A U.S. senator wants his government to hold up a Chinese state-owned company’s $15.1-billion takeover of Calgary-based Nexen Inc. as a means to press China on its trade policy as the U.S. securities regulator also looks into allegations of insider trading surrounding the deal.
Charles Schumer made his argument in a letter sent Friday to Treasury Secretary Timothy Geithner, who chairs the Committee on Foreign Investment in the United States, or CFIUS, a body that reviews foreign investments in U.S. companies.
The New York Democrat wrote that he “sincerely” hopes the friendly deal between China National Offshore Oil Co. and Nexen (TSX:NXY) deal goes through and that Chinese companies continue to invest in the United States.
“But I urge you not to miss this opportunity — the largest foreign acquisition ever by a Chinese company — to hold China to the commitments it has made to provide a level playing field for U.S. companies seeking to access Chinese markets.”
Although Nexen (TSX:NXY) is based in Canada, it has offshore holdings in the U.S. Gulf of Mexico and CNOOC said the deal requires approval from regulators in the U.S. Schumer says he expects that means the deal will need the blessing of CFIUS to go ahead.
“While I support foreign investment in North America and the United States, and believe the proposed transaction will benefit the United States and help ensure the continued resurgence of our domestic energy sector, I believe we must take a long-term perspective,” Schumer wrote.
“For far too long, the road toward a normalized trade and investment relationship between the U.S. and China has been a one way street — it’s time that we demand equal treatment from China.”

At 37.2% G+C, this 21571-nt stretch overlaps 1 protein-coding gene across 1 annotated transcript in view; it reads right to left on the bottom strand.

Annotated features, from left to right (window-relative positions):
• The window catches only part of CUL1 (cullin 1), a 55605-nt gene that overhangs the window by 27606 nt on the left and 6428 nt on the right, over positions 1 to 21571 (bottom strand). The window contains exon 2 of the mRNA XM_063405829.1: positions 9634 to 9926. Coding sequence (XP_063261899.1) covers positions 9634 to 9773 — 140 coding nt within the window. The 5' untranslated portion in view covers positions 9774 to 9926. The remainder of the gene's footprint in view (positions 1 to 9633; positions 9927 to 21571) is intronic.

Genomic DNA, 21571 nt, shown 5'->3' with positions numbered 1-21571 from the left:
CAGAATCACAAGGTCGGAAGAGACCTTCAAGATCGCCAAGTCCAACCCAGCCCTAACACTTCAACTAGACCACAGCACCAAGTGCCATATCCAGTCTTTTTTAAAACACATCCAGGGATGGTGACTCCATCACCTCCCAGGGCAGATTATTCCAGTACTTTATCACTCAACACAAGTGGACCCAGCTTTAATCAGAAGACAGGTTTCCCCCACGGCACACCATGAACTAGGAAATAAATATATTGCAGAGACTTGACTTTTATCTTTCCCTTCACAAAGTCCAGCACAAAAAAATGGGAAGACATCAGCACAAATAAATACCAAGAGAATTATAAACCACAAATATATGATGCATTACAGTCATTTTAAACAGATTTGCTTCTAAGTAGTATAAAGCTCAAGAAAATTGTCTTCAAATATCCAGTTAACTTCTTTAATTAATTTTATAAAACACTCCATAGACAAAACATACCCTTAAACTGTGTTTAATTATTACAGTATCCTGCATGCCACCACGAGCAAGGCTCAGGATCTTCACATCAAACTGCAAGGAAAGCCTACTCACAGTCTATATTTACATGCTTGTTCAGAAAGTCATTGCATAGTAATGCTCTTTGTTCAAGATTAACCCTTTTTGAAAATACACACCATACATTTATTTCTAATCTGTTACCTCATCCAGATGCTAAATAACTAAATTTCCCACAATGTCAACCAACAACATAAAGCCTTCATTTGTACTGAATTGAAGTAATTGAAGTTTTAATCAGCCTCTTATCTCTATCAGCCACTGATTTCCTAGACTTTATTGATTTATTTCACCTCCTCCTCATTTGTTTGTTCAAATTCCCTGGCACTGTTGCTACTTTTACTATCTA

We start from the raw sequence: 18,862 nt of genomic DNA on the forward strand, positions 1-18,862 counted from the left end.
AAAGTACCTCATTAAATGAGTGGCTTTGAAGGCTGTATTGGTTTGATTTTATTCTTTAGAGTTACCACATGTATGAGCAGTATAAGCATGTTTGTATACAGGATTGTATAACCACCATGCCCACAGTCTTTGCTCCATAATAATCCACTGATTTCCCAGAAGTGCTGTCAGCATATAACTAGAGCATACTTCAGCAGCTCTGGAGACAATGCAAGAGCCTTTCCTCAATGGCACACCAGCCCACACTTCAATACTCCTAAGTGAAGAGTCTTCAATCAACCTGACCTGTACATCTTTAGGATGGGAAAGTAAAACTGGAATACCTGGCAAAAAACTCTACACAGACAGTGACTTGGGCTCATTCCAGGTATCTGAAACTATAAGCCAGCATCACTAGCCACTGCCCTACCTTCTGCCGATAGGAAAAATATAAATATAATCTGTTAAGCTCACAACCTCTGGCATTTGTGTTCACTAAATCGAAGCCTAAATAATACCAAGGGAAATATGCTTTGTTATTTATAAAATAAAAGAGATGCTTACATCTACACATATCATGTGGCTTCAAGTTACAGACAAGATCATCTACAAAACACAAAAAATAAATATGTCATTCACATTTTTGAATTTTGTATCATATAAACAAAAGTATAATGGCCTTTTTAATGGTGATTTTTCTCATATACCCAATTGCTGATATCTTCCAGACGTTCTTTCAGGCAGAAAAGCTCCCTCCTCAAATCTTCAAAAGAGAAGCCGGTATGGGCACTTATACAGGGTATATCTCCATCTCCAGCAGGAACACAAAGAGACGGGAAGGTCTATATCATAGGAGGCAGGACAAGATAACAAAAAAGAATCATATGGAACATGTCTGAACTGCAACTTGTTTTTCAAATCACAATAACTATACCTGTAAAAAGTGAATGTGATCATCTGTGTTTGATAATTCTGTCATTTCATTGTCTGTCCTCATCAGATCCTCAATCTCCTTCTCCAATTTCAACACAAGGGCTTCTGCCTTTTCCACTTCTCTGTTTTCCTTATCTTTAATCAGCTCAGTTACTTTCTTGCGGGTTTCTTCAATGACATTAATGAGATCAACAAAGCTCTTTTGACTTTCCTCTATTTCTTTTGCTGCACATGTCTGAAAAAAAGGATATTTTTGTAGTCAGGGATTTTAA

Meanwhile on Friday, the Securities and Exchange Commission said it got a court order to freeze assets of Hong Kong traders who bought stock in Nexen before CNOOC announced its plans.
The SEC said Well Advantage Limited and other traders allegedly bought shares in Nexen based on inside information. China’s CNOOC announced plans to buy Nexen on Monday for $15.1 billion.
The SEC said it moved to freeze the assets shortly after Well Advantage tried to sell all of its Nexen stock.
The friendly deal between Nexen and China National Offshore Oil Co. announced Monday needs approval from Investment Canada and the Competition Bureau to go ahead.
The NDP said Friday two of its MPs have written letters to the Chairs of the Standing Committee on Natural Resources and the Standing Committee on Industry asking them to hold public hearings on the takeover proposal.
“The size and scope of this transaction raises important questions and Canadians deserve the opportunity to seek clarity on the commitments that CNOOC is making on protecting jobs, contributing to the community and consulting affected First Nations,” New Democrats wrote in their letter.
“We ask that you convene meetings of each Standing Committee at the earliest possible convenience to engage in a full and comprehensive study of the proposed acquisition of Nexen Inc by CNOOC, and of the broader policy issues raised by this case.”
Saskatchewan Premier Brad Wall, speaking at the closing news conference of a premiers’ meeting in Halifax Friday, said the U.S. is an “important trading partner and friend,” but Canada has its own review process to go through.
He said it’s up to the companies to demonstrate to Canadians their deal is of net benefit to the country.
“We in Saskatchewan, we would suggest that the process, though imperfect, has worked in the past and can certainly work again for Canadians and I’m sure that will be the case with respect to this deal,” he said.
Wall staunchly argued against Anglo-Australian mining giant BHP Billiton’s US$40-billion hostile bid for Saskatoon-based Potash Corp. of Saskatchewan (TSX:POT) in 2010, which was ultimately nixed by Ottawa because it did not pass the secretive net-benefit test.
The CEO of TransCanada Corp. (TSX:TRP) — the Calgary pipeline company whose plan to ship Alberta crude to U.S. Gulf Coast refiners has met a lot of resistance — said the Nexen deal shows the oilsands will continue to attract international interest.
“It’s a very important resource and Canada is a good place to do business. It has proper regulatory and environmental oversight, rule of law. It’s a good place to invest your capital in this kind of business,” Russ Girling told reporters and analysts on a conference call.
“So I suspect that it will continue to attract more and more investment form foreign companies.”